FERNANDO: Actually, people are already booking. There are particular markets we found the GCC, you know, Dubai-Emirates, that region, in Russia,

that region as well. Ukraine, Kazakhstan and so on.

We have visitors from Germany, particularly for our weather. So we have had visitors and actually, it has been a few weeks only, but, you know, the

COVID positive guests were like four or five out of several thousands.

So we are seeing a lot of traction and what is really encouraging is that the airlines have increased their scheduled flights. In fact, new airlines,

five or six new airlines already have committed and started flying already to Sri Lanka. Sri Lanka being an island, we are connected with -- flight

connectivity of course is really important.


FERNANDO: And we are really encouraged with that.

CHATTERLEY: And I know you have the hotels running at 75 percent capacity. So for those individuals that do test positive, they can actually

quarantine in these hotels if they don't have symptoms or a hospital.

What about things like health insurance? Do you demand that people have health insurance? Because if someone does come and they are sick and they

need help or they need support in your country, then they have to pay for it. Are you demanding that? That they buy that in Sri Lanka or they come

with that?

FERNANDO: Yes, actually, what we are making mandatory is that you buy an insurance with us for $12.00. That would give you $50,000.00 insurance

coverage for one month.

We have been commended for that because actually the $12.00 you pay covers everything in the case you are COVID positive.

As you correctly said, if you are COVID positive and non-symptomatic, you will remain in your hotel, however you will not be able to use the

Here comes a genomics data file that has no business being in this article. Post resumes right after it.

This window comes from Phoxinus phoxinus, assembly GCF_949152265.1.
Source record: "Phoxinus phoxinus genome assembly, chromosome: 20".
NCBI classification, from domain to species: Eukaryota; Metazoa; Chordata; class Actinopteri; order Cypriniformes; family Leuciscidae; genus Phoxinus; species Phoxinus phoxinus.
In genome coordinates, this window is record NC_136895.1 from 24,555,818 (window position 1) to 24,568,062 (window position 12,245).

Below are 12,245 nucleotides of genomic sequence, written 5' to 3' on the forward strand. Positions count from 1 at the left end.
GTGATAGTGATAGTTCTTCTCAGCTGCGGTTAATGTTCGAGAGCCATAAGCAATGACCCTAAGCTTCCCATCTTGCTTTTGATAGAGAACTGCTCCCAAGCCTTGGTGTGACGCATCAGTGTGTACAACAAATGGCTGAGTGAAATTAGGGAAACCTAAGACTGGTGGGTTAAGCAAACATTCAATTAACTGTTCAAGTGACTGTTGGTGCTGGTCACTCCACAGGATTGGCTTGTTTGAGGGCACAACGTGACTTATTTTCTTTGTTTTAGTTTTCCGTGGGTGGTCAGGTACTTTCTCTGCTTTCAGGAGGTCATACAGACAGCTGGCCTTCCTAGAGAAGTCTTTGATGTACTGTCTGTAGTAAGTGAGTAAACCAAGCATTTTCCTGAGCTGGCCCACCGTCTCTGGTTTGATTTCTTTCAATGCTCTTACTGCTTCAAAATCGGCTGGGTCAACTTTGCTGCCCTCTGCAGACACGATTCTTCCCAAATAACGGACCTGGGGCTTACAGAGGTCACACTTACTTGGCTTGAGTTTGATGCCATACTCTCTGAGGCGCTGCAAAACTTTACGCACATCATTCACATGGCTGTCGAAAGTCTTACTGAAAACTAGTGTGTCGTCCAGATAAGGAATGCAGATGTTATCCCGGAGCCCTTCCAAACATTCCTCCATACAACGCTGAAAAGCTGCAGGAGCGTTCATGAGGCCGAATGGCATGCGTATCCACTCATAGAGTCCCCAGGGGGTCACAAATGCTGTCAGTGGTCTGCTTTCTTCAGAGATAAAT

facilities of the hotel. Right?

But if you are COVID positive, from the moment the insurance will kick in, from the ambulance to the hospital to even the intensive care or any -- all

the tests or laundry, everything will be covered. So our guests should not worry.

When you pay the $12.00, everything is taken care of, even in the very unfortunate event if there even is a death, all of that is taken care of.

So we are making -- we have made that mandatory. I think it's useful to our international tourists because they don't have to then worry about


CHATTERLEY: A hundred percent. Very quickly, I know the nation also just started to vaccinate people with a focus on the tourism industry. Obviously

in this case, once those tourists, that batch of tourists leave, there's a two-week quarantine. How quickly are you anticipating getting people that

work in this industry vaccinated? Do you have any sort of sense of timing?

Because this clearly is crucial, not only for the workers to be able to continue working consistently, but also for their protection and safety.

FERNANDO: Absolutely. Already, the data of all the certified hotels have been sent to Health. The tour guides, travel agents, the drivers. So the

data is already collected and within the next few weeks, we will be vaccinating all of the tourism industry.

CHATTERLEY: Fantastic. Well, we applaud your innovation. We'll see how well it goes. I have to say, watching that video makes me want to go to on

holiday. I just want to travel again.

Good luck with it. Thank you so much for sharing what you're doing there. Kimarli Fernando, Chair of the Sri Lanka Tourism Development Authority.

Great to chat with you.

All right. The market opens next. Stay with us.



CHATTERLEY: Welcome back to FIRST MOVE. U.S. stocks are up and running as we begin the last trading week of February. Spring is just around the

corner. Spring temperatures across Europe this weekend, too, but certainly no spring in the step of Wall Street investors.

The majors pulling further from records after last week's losses. Interest rate sensitive tech stocks once again taking the biggest hit, as you can

see, the NASDAQ is down 1.2 percent in early trade.

But optimism over economic reflations remains alive and well in the metals market. Copper is sitting at fresh nine-year highs on concerns that

supplies won't keep up with rising demand. Silver also trading at eight- year highs.

The one to watch today, as well, Boeing opening lower after an engine on the 777 jet suffered a catastrophic failure this week, as Richard was